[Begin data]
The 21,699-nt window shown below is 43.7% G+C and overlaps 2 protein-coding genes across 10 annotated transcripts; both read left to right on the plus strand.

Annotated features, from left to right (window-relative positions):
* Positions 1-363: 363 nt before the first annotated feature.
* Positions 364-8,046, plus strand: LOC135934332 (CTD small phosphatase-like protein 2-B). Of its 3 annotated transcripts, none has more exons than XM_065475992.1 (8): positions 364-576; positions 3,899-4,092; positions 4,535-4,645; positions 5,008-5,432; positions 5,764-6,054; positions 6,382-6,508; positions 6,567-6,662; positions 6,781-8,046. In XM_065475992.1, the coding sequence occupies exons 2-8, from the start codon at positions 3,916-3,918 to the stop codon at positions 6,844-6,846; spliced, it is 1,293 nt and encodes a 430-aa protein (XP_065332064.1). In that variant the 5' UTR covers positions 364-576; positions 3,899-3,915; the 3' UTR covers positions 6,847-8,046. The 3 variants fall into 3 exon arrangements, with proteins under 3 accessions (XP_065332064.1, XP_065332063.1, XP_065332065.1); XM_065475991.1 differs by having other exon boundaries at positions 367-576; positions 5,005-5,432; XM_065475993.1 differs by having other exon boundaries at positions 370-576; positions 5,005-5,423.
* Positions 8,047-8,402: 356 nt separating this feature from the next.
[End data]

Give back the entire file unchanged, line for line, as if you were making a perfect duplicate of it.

The 21,699-nt window shown below is 43.7% G+C and overlaps 2 protein-coding genes across 10 annotated transcripts; both read left to right on the plus strand.

Annotated features, from left to right (window-relative positions):
* Positions 1-363: 363 nt before the first annotated feature.
* Positions 364-8,046, plus strand: LOC135934332 (CTD small phosphatase-like protein 2-B). Of its 3 annotated transcripts, none has more exons than XM_065475992.1 (8): positions 364-576; positions 3,899-4,092; positions 4,535-4,645; positions 5,008-5,432; positions 5,764-6,054; positions 6,382-6,508; positions 6,567-6,662; positions 6,781-8,046. In XM_065475992.1, the coding sequence occupies exons 2-8, from the start codon at positions 3,916-3,918 to the stop codon at positions 6,844-6,846; spliced, it is 1,293 nt and encodes a 430-aa protein (XP_065332064.1). In that variant the 5' UTR covers positions 364-576; positions 3,899-3,915; the 3' UTR covers positions 6,847-8,046. The 3 variants fall into 3 exon arrangements, with proteins under 3 accessions (XP_065332064.1, XP_065332063.1, XP_065332065.1); XM_065475991.1 differs by having other exon boundaries at positions 367-576; positions 5,005-5,432; XM_065475993.1 differs by having other exon boundaries at positions 370-576; positions 5,005-5,423.
* Positions 8,047-8,402: 356 nt separating this feature from the next.